Hit Zero Inbox: Here’s How To Manage Email Overload in 2023
Ever had the Sunday Scaries?
That feeling of dread you experience before the workweek begins, knowing your to-do list is as long as your arm and your sleep is going to be short and fitful.
Knowing that when you settle into work and open your email inbox, you’ll have to confront your 808 unread emails as more pour in throughout the day.
You might specialize in healthcare software solutions, develop the latest tech, or streamline the customer lifecycle management process – whatever your business, email overload can have a serious impact.
Free to use image sourced from Pexels
Email overload is exactly what it sounds like: the inability to stay on top of your work or personal emails – and frequently both.
You have too many emails coming in and not enough time to respond. This can impact your personal performance, as well as the efficiency of your business.
The answer to this is hitting zero inbox – not necessarily having an empty email inbox, but having zero unread emails, a manageable communication load, and a much more organized inbox.
How to recognize email overload
Recognizing the signs of email overload is the first step to hitting zero inbox. So here are some things to look out for:
Is your team communicating effectively?
Jeff has sent Sally three important follow-up emails about their last meeting, but Sally’s unread emails are sitting in the hundreds.
Workplace tensions are creeping ever-higher. Sally’s going on more and more frequent smoke breaks. Project management is off the rails. And Jeff still doesn’t know what font he’s supposed to use in the latest marketing campaign.
Email overload can hinder workplace communication. If information isn’t being disseminated efficiently, you risk deadline delays, confusion amongst your teammates, and essential details falling through the cracks.
Are you losing or missing important messages?
As well as hindering communication in general, having an overloaded inbox puts you at risk of missing things.
New emails push old emails down the list. Once that list is long enough, will you ever get around to those old emails? What if they’re important? What if they contain that one piece of information you’ve wasted hours searching for?
It’s too easy to overlook, delete, or become blind to that needle in the haystack.
Are your external communications suffering?
If your customers are constantly waiting days or weeks for a response from you, or if you’re receiving complaints about your lack of customer service, you might be suffering from email overload.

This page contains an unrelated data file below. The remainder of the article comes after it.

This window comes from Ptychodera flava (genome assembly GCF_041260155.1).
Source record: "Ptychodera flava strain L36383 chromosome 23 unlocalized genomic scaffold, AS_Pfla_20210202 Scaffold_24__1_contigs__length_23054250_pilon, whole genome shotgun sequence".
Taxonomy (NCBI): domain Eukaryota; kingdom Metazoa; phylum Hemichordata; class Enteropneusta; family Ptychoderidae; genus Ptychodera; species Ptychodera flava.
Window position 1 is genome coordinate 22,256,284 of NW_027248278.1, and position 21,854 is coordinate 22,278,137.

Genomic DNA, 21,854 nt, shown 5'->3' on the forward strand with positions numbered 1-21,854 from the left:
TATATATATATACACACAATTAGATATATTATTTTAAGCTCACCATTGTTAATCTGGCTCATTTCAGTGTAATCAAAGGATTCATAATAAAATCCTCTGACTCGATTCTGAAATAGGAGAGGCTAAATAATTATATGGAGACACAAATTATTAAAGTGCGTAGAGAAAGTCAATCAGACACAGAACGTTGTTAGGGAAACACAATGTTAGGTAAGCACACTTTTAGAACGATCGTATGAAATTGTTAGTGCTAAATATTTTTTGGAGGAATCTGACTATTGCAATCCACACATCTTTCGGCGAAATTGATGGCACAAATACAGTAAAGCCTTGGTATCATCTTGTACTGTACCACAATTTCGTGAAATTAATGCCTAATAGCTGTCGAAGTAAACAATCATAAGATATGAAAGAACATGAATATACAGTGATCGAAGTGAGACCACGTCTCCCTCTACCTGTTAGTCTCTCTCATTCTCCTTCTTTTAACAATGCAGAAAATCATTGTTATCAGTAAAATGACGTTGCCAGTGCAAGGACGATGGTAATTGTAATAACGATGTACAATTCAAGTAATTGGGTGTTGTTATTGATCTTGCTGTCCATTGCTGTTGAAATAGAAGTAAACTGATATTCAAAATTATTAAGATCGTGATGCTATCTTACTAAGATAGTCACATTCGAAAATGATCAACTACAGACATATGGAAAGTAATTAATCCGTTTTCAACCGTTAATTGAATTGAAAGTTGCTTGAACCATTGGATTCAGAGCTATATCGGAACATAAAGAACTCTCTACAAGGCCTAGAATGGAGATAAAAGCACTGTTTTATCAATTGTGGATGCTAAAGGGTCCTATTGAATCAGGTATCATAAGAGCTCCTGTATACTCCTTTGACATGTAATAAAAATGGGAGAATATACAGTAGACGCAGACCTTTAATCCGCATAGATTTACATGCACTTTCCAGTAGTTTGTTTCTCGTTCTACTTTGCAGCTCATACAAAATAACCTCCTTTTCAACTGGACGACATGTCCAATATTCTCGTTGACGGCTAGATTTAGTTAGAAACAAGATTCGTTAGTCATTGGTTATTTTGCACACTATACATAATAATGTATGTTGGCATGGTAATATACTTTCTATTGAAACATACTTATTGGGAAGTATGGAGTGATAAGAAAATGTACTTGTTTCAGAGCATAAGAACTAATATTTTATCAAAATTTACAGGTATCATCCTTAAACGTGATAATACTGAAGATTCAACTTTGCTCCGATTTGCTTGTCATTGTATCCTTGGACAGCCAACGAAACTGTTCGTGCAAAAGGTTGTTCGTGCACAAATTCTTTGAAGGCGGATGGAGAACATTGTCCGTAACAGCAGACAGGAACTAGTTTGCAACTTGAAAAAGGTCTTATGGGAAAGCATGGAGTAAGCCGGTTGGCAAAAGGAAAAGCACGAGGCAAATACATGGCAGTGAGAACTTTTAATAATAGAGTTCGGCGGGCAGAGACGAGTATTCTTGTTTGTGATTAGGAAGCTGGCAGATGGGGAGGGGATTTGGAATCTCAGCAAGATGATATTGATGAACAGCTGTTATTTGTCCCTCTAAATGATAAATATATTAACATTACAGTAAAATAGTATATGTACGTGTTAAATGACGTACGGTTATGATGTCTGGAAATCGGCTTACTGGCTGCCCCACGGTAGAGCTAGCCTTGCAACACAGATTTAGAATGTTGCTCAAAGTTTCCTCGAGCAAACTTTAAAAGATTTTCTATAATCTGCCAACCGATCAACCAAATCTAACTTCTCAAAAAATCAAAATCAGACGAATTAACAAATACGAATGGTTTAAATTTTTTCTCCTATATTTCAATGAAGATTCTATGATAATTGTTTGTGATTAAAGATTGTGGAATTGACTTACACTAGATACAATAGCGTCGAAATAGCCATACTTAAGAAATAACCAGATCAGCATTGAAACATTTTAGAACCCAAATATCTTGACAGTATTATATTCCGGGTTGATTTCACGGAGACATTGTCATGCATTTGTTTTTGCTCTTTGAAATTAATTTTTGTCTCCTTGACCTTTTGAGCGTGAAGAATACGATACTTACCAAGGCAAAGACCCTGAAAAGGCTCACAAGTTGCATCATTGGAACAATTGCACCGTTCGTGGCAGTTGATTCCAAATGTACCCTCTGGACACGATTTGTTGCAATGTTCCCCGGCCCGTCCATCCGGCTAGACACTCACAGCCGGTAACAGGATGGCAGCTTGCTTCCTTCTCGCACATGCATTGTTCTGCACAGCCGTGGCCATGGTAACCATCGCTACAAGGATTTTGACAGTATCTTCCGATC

Lowering your AHT (average handle time) is vital to building a good business with repeat service.
Email overload puts you at risk of driving away your valued customers and clients.
Are you checking emails after work?
A good work-life balance is vital for all of us.
Going home to compulsively check your inbox, reply to emails, and follow up on meetings is the opposite of a good work-life balance.
If you can’t finish all of the above during work hours, and spend large amounts of your downtime trying to play catch-up, you definitely have email overload.
There are some rather alarming statistics that show a poor work-life balance can impact health, relationships, and productivity.
Image sourced from ergonomictrends.com
This leads us to the impact of email overload on your company
Humans and businesses alike are systems, and overloaded systems lead to degradation, negative performance, and eventual failure.
Whether you’re a company offering email verification services or an individual freelancer who writes website code, you can be impacted by email overload.
Impact to employees
We talked about the importance of a good work-life balance.
Email overload isn’t the whole story, of course, but it is a contributing factor.
Spending hours a day trying to get on top of communications; constantly breaking off from important projects to answer queries; scrolling through your inbox on your lunch break; replying to colleagues in bed; even just worrying about your unread emails piling up, knowing you’ll have to deal with them at some point.
This can kill personal productivity and lead to burnout.
Impact to companies
It stands to reason that stressed and burnt-out employees negatively impact your company as a whole.
Unhappy employees are sprucing up their resumes; if your company’s goal is employee retention, you need to understand the impact of email overload on your business.
Emails pull attention away from work. They break focus, and focus can be difficult to redirect back to important tasks. If your employees spend large amounts of time getting through their inboxes, they’re not working efficiently.